Clinton in Egypt amid West Bank settlement row

Clinton in Egypt amid West Bank settlement row Cairo  - US Secretary of State Hillary Rodham Clinton was in Cairo for a brief unscheduled visit Wednesday that would include a meeting with Egyptian President Hosny Mubarak and senior officials.

Clinton, who has been at pains to explain the apparent shift in the US' position on Israeli construction in West Bank settlements had originally been scheduled to return home Wednesday.

The additional leg in her Middle East mediation tour would also include a meeting with her Egyptian counterpart Ahmed Abul Gheit and intelligence chief Omar Suleiman.

In Morocco on Monday, Clinton tried to calm Arab and Palestinian concerns, saying the US position against settlements had not changed. She also said that Israeli Prime Minister Benjamin Netanyahu's stance on settlements still "falls far short of what we would characterize as our position."

US Assistant Secretary of State PJ Crowley, speaking to reporters on Clinton's plane Tuesday night, amplified that message. "What we're trying to do ... is to try to just figure out what is the best way forward. How can we help move the parties towards the start of negotiations," he said.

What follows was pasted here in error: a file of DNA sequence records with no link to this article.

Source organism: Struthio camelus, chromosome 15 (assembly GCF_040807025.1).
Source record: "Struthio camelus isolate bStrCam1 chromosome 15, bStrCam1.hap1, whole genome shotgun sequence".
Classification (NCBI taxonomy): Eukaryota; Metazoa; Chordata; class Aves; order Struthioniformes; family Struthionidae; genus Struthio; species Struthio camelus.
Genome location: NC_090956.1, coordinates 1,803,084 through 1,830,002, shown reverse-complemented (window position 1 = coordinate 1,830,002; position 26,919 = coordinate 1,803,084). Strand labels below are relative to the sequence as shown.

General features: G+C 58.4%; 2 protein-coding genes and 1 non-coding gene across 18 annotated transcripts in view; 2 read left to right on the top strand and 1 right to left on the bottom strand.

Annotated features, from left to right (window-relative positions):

After meeting with Netanyahu in Israel on Saturday, the US secretary of state appeared to back the Israeli position that a freeze on construction in the West Bank should not preclude new peace talks.

US President Barack Obama likewise called for Israeli "restraint" on construction in the settlements, rather than the "freeze" he had previously supported.

On Sunday, Mubarak and Jordan's King Abdullah, the leaders of two crucial US allies in the region and the two Arab countries that have signed peace deals with Israel, on Sunday warned of "catastrophic consequences on the region's stability and security resulting from the failure to seize the current opportunity for making peace." dpa

They also emphasized the need for "an immediate cessation of Israeli unilateral actions, particularly the building of settlements and jeopardizing the identity of Jerusalem and holy places."

Chief Palestinian negotiator Saeb Erekat has said the Palestinians question the Netanyahu government's commitment to "meaningful and credible negotiations" that would lead to the establishment of a sovereign and independent Palestinian state. (dpa)